The Lion and the Lioness Part Two

Posted February 17, 2015 on 10:24 pm | In the category Europe, Germany, Russia, Ukraine, Uncategorized | by Mackenzie Brothers

As predicted in the same-titled blog of not so long ago, (Part One), a 60 year-old woman who does not care about charisma, and lives in a modest apartment in Berlin, rather than a mansion, is now the undisputed most powerful woman in existence. Angela Merkel has also earned the right to at least  be considered the most powerful and respected political leader in the world. The German Kanzlerin seems to be the only one still willing to take her position seriously.as someone who just might be able to talk to enough lions who might be convinced to see solutions other than aggression, killing  and warfare to solve the world’s miserable problems these days.  She may well fail, but at least somebody is trying.

Seconded only by a large security detail, and in Europe by the President of France, die Kanzlerin pushed herself to the edge of exhaustion by visiting Kiew, Moscow, Munich , Berlin (f0r a pit stop)  Ottawa, Washington and Minsk in one week, delivering speeches and talking with  leaders who are missing in action in all of them except Russia, where Putin is very much in action.  By skipping London and spending as much time in Ottawa as in Washington, whose leader recently refused to meet either with the President of Israel or the Dalai Lama, Merkel made a statement of her own about the  support she could have expected but has not received in attempting to stop an all out war in Europe.  She herself has said that all that it has resulted in only a shimmer of hope.   But that’s one more  shimmer than anyone else has been  willing to risk his/her own health to produce.

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Ukraine: Bad Policy OR The Absence of Policy?

Posted September 5, 2014 on 5:03 pm | In the category Europe, Press, Russia, U.S. Foreign Policy, Ukraine, Uncategorized | by Jeff

The demonization of Vladimir Putin is not a policy;
it is an alibi for the absence of one.
Henry Kissinger

The Ukraine crisis has raised significant – some would say unnecessary – risks of international turmoil that could become much worse if not brought under control by the main participants, esp. Russia and Ukraine. Yet, it seems clear that a significant portion of the American foreign policy community and the American press has been unable or unwilling to discuss or even consider alternatives to what has become the de facto official narrative. Official in the sense of presenting a one-sided, American/European view of a situation that is a lot more complicated and that has roots in Western policies aggressively aimed at attacking Russia’s national interest under the guise of our never-ending and almost always futile attempt to install Western democracies in countries not ready for it. e.g. Egypt, Iraq, Afghanistan, Libya, etc.

But most troubling is the almost total lack of debate minus the demonizing of the debaters. Without defending Putin’s actions in Ukraine there are, nonetheless, geopolitical realities that should not be ignored while blindly following simplistic thinking of the likes of John McCain and Lindsey Graham in calling for military action in some form (i.e. giving lots of weapons to the Ukrainian military) as the only answer to what is a complex political and diplomatic problem.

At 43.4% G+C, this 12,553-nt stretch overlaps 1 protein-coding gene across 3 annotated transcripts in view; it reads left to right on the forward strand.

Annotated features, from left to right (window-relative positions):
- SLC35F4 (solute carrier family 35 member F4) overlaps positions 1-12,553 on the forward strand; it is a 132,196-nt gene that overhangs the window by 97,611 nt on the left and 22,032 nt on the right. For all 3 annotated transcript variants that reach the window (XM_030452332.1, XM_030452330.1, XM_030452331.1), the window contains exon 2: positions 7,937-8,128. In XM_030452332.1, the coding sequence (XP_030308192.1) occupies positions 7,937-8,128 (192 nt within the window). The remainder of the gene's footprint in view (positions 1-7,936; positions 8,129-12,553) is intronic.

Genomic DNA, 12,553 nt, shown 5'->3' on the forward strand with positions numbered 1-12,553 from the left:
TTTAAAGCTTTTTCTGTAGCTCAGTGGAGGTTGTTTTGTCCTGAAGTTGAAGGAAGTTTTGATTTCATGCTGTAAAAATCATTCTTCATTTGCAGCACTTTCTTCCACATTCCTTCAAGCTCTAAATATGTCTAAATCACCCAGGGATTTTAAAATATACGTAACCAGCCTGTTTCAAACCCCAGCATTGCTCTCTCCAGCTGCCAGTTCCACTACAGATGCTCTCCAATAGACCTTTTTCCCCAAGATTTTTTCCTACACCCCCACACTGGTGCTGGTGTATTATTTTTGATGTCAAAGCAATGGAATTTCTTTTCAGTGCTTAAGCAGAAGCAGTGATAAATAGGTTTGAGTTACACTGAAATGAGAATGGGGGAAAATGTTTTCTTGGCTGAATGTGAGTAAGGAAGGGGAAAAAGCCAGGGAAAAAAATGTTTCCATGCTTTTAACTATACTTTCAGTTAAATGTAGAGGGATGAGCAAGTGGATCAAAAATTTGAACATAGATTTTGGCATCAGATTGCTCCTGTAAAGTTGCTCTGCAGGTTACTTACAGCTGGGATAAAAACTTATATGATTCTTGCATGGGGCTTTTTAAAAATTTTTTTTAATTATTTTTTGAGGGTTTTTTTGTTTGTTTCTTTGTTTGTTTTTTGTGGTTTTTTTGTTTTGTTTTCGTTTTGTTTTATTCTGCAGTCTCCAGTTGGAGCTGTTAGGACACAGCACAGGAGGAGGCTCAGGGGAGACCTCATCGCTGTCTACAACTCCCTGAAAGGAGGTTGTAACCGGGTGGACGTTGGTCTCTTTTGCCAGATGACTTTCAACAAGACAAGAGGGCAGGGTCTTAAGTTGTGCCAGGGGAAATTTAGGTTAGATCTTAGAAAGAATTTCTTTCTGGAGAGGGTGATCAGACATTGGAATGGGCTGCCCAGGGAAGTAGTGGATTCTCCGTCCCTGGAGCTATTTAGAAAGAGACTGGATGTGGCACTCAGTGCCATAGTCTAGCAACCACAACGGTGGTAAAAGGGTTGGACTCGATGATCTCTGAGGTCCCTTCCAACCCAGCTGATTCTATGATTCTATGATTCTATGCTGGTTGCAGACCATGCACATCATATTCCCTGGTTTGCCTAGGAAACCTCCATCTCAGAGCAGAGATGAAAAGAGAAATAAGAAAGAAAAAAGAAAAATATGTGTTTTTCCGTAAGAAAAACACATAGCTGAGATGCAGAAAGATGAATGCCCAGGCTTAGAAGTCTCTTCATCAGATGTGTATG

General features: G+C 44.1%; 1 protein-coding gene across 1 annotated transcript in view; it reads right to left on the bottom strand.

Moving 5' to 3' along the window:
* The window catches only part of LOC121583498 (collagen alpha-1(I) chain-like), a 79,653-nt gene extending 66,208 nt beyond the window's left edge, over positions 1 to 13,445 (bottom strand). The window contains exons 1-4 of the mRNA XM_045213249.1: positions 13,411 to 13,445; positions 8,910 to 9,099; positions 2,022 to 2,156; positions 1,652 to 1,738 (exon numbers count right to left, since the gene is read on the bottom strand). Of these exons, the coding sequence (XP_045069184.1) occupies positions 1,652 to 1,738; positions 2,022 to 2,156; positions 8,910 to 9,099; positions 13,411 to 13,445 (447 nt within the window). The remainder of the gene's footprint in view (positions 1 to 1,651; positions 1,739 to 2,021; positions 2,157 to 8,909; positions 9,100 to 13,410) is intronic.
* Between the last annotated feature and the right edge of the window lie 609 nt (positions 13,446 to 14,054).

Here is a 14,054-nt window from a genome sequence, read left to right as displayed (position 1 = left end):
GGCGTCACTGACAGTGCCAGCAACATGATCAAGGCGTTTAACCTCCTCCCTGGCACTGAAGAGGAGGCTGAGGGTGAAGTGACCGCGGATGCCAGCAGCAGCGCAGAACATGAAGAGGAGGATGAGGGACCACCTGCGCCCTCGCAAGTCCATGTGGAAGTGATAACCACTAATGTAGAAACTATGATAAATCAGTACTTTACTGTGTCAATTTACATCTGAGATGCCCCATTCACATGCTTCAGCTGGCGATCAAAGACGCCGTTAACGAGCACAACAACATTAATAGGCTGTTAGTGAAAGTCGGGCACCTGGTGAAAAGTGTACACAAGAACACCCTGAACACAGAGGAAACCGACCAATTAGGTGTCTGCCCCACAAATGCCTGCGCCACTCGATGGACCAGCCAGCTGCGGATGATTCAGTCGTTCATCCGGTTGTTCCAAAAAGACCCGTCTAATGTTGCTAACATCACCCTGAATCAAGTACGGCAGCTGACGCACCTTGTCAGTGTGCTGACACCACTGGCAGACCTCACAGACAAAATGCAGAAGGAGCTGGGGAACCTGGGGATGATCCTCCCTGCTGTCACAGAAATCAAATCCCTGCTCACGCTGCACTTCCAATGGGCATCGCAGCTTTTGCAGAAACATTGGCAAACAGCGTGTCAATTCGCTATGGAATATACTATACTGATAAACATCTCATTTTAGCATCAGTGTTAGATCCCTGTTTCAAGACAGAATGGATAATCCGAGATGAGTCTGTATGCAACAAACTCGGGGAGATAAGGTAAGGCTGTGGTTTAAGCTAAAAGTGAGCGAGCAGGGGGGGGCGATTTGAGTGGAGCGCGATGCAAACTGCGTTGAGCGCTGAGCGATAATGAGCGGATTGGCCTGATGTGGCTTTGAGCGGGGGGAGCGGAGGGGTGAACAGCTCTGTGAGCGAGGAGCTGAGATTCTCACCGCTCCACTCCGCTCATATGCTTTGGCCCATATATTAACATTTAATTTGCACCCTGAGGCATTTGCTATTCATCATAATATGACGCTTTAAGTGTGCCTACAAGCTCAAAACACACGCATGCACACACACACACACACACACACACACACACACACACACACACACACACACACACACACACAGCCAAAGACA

The behavior of the American press is reminiscent of its cheerleading for the Vietnam War with unquestioning acceptance of the government narrative of the dominoes theory. The press’s support for the 2003 invasion of Iraq was similarly supported without substantive debate in the press, although there were a small number of politicians willing to voice their doubts. But the alternative narratives for the Ukraine are mostly being ignored or even ridiculed.

For example, two notable commentaries by respected foreign policy thinkers provide a very different narrative of how we arrived at the Ukraine crisis and both authors have been largely ignored. John Mearsheimer, a highly regarded University of Chicago political scientist published his views of “Why the Ukraine Crisis is the West’s Fault” in the current issue of Foreign Affairs, reiterating points he made in an earlier piece in Foreign Policy and again in the NY Times. Princeton and New York University Russian Studies Professor Stephen Cohen presented his views in a Conference in Washington but had published extensively on the crisis in The Nation Magazine. While writing in very different journals they come to similar conclusions: that the West failed to consider the importance of an unaligned Ukraine to Russia’s security and national interest; that the West continues to treat Russia as a “defeated” former enemy; that the West – specifically the EU – blundered when they offered Ukraine an economic agreement that would begin the movement of Ukraine into the Western sphere; then supporting the revolt that toppled the elected government of Ukraine. The West eagerly accepted the bonafides of the “revolution” and by picking sides in a battle of primary political importance to Russia contributed to the crisis. Consider the U.S.’s Monroe Doctrine and what the U.S. would likely do if a rival power decided to foment revolution in Mexico. Then ask whether the U.S. and European leaders bothered to put themselves in Putin’s shoes when they decided to foment revolution in Ukraine.